“Nancy, when you take away a peasant’s cows and tell him they’re the property of The People, and he’s just being paid to take care of them, he will pocket the money you give him to buy hay, or sell the hay you give him, and feed the cows moldy straw, potato peels, wood shavings or whatever else is lying around free. And you never saw such a bunch of scrawny, pitiful, sickly cows in your life. You wouldn’t want to drink their milk!”

You may suppose that colored my lifelong attitude toward keeping animals in good flesh! But the question arises: how much of the health gains of the past century+ are owing to better sanitation practices and enlightened animal husbandry ? To say nothing of clean water supplies!?! In other words, how much could have been achieved even without universal pasteurization?

Pasteurizing does allow milk to keep longer. For urban populations with no dairy animals of their own, that has made possible a healthier and more complete diet. It’s questionable whether pasteurized milk has the full food value of fresh, but for city children, it’s better than say, juice boxes with HFCS.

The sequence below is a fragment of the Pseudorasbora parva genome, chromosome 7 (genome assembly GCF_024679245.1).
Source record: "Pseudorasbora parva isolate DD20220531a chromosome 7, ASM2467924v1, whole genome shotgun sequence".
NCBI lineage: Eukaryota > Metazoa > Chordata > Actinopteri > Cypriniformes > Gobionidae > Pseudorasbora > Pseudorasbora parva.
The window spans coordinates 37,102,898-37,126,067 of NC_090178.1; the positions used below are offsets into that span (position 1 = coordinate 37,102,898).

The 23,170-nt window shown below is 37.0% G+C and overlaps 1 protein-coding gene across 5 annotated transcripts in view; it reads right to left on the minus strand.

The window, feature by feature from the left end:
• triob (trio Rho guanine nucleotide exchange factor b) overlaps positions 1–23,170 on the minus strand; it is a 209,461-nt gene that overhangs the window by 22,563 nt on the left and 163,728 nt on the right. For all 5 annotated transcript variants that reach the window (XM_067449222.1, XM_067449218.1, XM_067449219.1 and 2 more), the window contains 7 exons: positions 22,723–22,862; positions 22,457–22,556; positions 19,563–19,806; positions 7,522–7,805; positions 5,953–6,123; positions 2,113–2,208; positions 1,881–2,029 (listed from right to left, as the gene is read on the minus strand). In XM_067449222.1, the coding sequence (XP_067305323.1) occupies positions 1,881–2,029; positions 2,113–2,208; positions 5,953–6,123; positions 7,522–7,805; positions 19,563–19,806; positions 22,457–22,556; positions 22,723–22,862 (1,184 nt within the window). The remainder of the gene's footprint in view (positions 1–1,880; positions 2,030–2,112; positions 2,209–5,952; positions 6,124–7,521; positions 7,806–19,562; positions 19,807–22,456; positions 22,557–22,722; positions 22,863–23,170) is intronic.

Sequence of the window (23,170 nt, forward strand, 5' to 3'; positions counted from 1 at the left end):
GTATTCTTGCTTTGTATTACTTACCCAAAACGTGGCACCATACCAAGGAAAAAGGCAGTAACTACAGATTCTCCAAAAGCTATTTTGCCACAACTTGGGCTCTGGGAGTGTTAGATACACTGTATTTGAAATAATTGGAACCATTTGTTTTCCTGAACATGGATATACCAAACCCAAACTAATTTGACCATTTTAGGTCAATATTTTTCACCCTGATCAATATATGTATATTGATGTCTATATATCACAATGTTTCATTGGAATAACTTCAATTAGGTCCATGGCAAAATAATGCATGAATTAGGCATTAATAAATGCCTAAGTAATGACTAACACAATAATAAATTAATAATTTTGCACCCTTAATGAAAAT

I’m only saying that people who prefer milk fresh should have it.  Milking, drinking it warm from the animal, and producing a delicious and vital food from creatures in my care, has been a source of inspiration. Milk straight from the udder has a native microbe population that are clearly harmless to the animal’s young. But consider: they may even be protective, in that they displace external organisms that might be harmful. (The same effect occurs when milk is cultured to preserve it as cheese).

What many of us are doing now is a kind of control to the 20th-century approach: drinking milk as it comes from the animal, applying what we now know about disease prevention. Scald the pails, boil the cloths, allow the goats enough fresh green browse and clean water, air and sunlight, to keep them and their kids lively and healthy.

I would encourage any young person inclined toward farming to think of dairy goats. I’d also caution against buying as many animals as they could, to pay off that $150,000 milking room quicker. I would never want so large a flock that I couldn’t name each, and remember her ancestry and kidding history. And I’d remind them to walk out among the flock at least twice a day, for the simple pleasures of watching them browse, seeing the kids sample new plants, keeping an eye on their health, appetite, gloss and spirits.

They’ll find that as nourishing as the milk.

Milking morning and evening imposes a calming rhythm on the days.